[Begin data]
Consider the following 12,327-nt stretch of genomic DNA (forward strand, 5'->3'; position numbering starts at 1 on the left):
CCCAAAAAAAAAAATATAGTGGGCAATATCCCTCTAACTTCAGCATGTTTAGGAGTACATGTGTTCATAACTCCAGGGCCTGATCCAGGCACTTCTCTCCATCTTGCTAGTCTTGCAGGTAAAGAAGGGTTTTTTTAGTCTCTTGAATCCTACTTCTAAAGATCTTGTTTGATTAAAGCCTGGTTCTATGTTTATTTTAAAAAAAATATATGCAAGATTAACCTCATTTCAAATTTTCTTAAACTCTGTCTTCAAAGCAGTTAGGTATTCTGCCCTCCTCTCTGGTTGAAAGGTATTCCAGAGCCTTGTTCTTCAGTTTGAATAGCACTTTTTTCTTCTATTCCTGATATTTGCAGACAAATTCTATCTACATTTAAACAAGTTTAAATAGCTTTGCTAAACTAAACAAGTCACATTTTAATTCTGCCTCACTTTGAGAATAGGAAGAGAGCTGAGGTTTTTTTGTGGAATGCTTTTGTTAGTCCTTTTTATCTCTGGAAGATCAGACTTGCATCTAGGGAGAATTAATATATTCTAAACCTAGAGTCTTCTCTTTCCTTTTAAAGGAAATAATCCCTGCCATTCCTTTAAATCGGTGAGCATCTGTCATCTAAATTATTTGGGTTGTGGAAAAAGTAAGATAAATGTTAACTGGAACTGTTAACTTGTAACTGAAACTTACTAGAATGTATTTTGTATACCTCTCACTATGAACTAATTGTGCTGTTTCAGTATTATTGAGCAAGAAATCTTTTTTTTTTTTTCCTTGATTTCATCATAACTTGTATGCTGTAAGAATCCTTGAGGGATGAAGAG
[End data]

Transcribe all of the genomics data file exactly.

Consider the following 12,327-nt stretch of genomic DNA (forward strand, 5'->3'; position numbering starts at 1 on the left):
CCCAAAAAAAAAAATATAGTGGGCAATATCCCTCTAACTTCAGCATGTTTAGGAGTACATGTGTTCATAACTCCAGGGCCTGATCCAGGCACTTCTCTCCATCTTGCTAGTCTTGCAGGTAAAGAAGGGTTTTTTTAGTCTCTTGAATCCTACTTCTAAAGATCTTGTTTGATTAAAGCCTGGTTCTATGTTTATTTTAAAAAAAATATATGCAAGATTAACCTCATTTCAAATTTTCTTAAACTCTGTCTTCAAAGCAGTTAGGTATTCTGCCCTCCTCTCTGGTTGAAAGGTATTCCAGAGCCTTGTTCTTCAGTTTGAATAGCACTTTTTTCTTCTATTCCTGATATTTGCAGACAAATTCTATCTACATTTAAACAAGTTTAAATAGCTTTGCTAAACTAAACAAGTCACATTTTAATTCTGCCTCACTTTGAGAATAGGAAGAGAGCTGAGGTTTTTTTGTGGAATGCTTTTGTTAGTCCTTTTTATCTCTGGAAGATCAGACTTGCATCTAGGGAGAATTAATATATTCTAAACCTAGAGTCTTCTCTTTCCTTTTAAAGGAAATAATCCCTGCCATTCCTTTAAATCGGTGAGCATCTGTCATCTAAATTATTTGGGTTGTGGAAAAAGTAAGATAAATGTTAACTGGAACTGTTAACTTGTAACTGAAACTTACTAGAATGTATTTTGTATACCTCTCACTATGAACTAATTGTGCTGTTTCAGTATTATTGAGCAAGAAATCTTTTTTTTTTTTTCCTTGATTTCATCATAACTTGTATGCTGTAAGAATCCTTGAGGGATGAAGAG